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How they benefit indirectly from trade conflicts

FrankfurtNew sanctions against Iran, an economic crisis in Turkey and various US trade disputes: For German exporters, the rising number of conflicts and growing protectionism are a major challenge. Because the environment for global trade has deteriorated noticeably. "The global risks have increased in the last three years," observes Ludovic Subran, the chief economist of the Euler Hermes Group.

Since 2015, country ratings have seen more downgrades than improvements. Overall, 42 countries, such as China, India or Brazil, were rated worse during this period, with only 35 countries, including Russia, improving their situation. For this year Subran expects an increase in bankruptcies, especially in China.

For institutions such as Deutsche Bank, Unicredit or Commerzbank, which finance a large part of German foreign trade, this means more business. For example, the institutes secure export and import companies against currency risks or use letters of credit to ensure that a company is paid for its delivered goods. "The growing uncertainty increases the need for hedging," says Thomas Dusch, vice president of global transaction banking at Unicredit.

He sees a growing demand in Africa, the Middle East and certain markets in Central and Eastern Europe. "Companies secure themselves above all when entering new markets or doing business with new partners."

High priority

This also observes his colleague from the Deutsche Bank. The companies in Germany did not withdraw from foreign trade because of the increasing number of conflicts, says Daniel Schmand, who heads Deutsche Bank's trade finance business. "Precisely because the economy is slowing down and traditional sales markets are breaking away, companies must increasingly open up new markets in other countries," he said.

The trade finance currently accounts for about one third of the turnover of the Transaction Bank of the institute. "The trade finance business enjoys the highest priority on the board," says Schmand. "We want to continue to grow between ten and 20 percent a year."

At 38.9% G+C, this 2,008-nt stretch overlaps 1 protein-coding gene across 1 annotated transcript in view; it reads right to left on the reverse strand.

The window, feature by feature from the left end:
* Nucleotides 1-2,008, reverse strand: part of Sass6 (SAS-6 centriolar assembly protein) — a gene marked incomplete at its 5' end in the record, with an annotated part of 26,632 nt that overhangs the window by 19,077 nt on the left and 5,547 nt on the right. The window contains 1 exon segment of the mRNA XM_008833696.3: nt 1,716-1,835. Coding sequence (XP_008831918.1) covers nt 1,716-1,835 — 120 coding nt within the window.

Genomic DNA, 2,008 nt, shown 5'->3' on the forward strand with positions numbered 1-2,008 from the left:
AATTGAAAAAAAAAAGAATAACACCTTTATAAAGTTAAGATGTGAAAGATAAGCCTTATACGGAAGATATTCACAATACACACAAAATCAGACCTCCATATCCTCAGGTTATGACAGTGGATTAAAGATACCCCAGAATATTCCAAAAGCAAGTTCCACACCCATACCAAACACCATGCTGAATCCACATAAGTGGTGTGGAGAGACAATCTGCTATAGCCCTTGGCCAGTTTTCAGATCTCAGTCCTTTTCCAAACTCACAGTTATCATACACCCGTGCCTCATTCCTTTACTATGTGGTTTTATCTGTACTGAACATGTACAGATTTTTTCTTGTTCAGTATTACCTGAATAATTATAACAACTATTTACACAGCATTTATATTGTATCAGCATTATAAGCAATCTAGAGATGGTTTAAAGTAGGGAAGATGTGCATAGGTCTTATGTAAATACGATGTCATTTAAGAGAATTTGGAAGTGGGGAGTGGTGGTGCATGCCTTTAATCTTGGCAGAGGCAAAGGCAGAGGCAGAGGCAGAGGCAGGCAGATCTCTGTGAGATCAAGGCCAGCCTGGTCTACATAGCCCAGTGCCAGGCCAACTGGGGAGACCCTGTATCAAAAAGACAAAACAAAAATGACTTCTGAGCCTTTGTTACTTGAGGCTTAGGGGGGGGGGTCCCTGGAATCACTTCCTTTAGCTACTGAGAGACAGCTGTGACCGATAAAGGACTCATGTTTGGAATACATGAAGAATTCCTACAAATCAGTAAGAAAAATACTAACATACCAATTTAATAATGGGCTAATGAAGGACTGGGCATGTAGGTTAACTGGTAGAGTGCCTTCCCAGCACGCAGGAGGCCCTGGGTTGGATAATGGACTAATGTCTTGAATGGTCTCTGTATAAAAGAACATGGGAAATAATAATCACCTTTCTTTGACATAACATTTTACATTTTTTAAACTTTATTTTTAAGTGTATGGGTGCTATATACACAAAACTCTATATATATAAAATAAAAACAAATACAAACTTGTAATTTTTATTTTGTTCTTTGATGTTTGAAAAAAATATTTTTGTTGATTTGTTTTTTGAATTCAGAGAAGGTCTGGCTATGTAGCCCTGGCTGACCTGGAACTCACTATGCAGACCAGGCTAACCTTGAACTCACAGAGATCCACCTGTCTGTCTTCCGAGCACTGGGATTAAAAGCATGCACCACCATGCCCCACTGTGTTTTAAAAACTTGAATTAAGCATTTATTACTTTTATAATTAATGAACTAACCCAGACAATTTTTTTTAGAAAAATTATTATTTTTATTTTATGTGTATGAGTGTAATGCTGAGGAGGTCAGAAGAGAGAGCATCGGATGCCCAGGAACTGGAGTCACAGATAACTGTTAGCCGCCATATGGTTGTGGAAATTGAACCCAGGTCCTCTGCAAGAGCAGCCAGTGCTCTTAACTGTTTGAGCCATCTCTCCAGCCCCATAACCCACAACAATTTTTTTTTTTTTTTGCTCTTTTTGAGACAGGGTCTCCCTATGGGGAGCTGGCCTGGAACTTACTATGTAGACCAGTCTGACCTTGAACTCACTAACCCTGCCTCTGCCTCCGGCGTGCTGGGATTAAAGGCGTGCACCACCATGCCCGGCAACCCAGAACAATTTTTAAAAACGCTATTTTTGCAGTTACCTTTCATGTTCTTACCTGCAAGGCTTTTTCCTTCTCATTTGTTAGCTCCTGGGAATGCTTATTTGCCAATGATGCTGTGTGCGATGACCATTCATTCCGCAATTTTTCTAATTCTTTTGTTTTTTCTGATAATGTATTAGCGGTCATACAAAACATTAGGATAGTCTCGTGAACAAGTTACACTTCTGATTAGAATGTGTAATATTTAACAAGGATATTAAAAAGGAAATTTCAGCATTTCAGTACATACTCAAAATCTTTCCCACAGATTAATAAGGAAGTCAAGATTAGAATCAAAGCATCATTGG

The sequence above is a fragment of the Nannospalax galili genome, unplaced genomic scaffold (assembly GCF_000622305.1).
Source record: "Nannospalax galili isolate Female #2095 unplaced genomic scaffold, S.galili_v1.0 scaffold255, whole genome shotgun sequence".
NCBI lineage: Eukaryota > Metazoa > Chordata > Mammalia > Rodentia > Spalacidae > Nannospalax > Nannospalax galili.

Unicredit is also expanding its involvement in the field – in Germany and across the Group. At Commerzbank, trade financing revenues increased in 2018 and market share was increased. "We expect a good development in 2019, too," says Commerzbank's Board Member Frank-Oliver Wolf.

The big trade financiers benefit from the fact that the business is not worthwhile for all banks. Although the need for such instruments is increasing, the number of financial institutions offering trade finance, especially in high-risk countries, is falling overall. "For banks with few transactions in trade finance, it is not worthwhile to maintain the correspondent bank network connected with costs and controls in all regions of the world," explains Schmand.

Small banks do without

The remaining banks can be remunerated accordingly: "The margins in the business go up because the risks are rising and because there is less competition, especially in high-risk countries," says Schmand. "The smaller and more exotic countries are, the fewer competitors there are and the higher the margins," says Commerzbank manager Wolf.

This development should continue. "The costs and risks in trade finance will continue to rise," forecasts German banker Schmand.

In recent years, many financial institutions have thinned out their contacts with banks in other countries: Government agencies are making banks more responsible in their fight against money laundering and terrorist financing and expect them to closely monitor their partner banks and international payment flows. This is expensive – even for the big banks.

"A broad network of correspondents is important in order to give companies quick commitments for certain financing instruments," explains Dusch from Unicredit. His bank also "adjusted" the network of partner banks, but also "analyzed exactly where our customers want to trade in the future".

Commerzbank, which once had the widest correspondent banking network of all German institutes, halved its network to around 2,500 in recent years. At the beginning of this year, however, the Executive Board decided to increase the number of correspondent banks again by ten percent, as Corporate Client Officer Michael Reuther recently said. This is especially true for emerging markets in Asia, Africa and South America. The bank now has better control systems and the staff is better trained.

Even Germany's largest private bank has "significantly reduced" the risks arising from its correspondent banking network, but has not said goodbye to retail financing from individual countries. "We are still present in 156 countries. We just can not afford to work together with 30 partner banks in high-risk countries, "explains German banker Schmand. "In high-risk countries, we have at least one but no more than three correspondent banks."

More: Deutsche Bank is also strengthening its trade financing business. Especially in South Asia she wants to expand her network massively.


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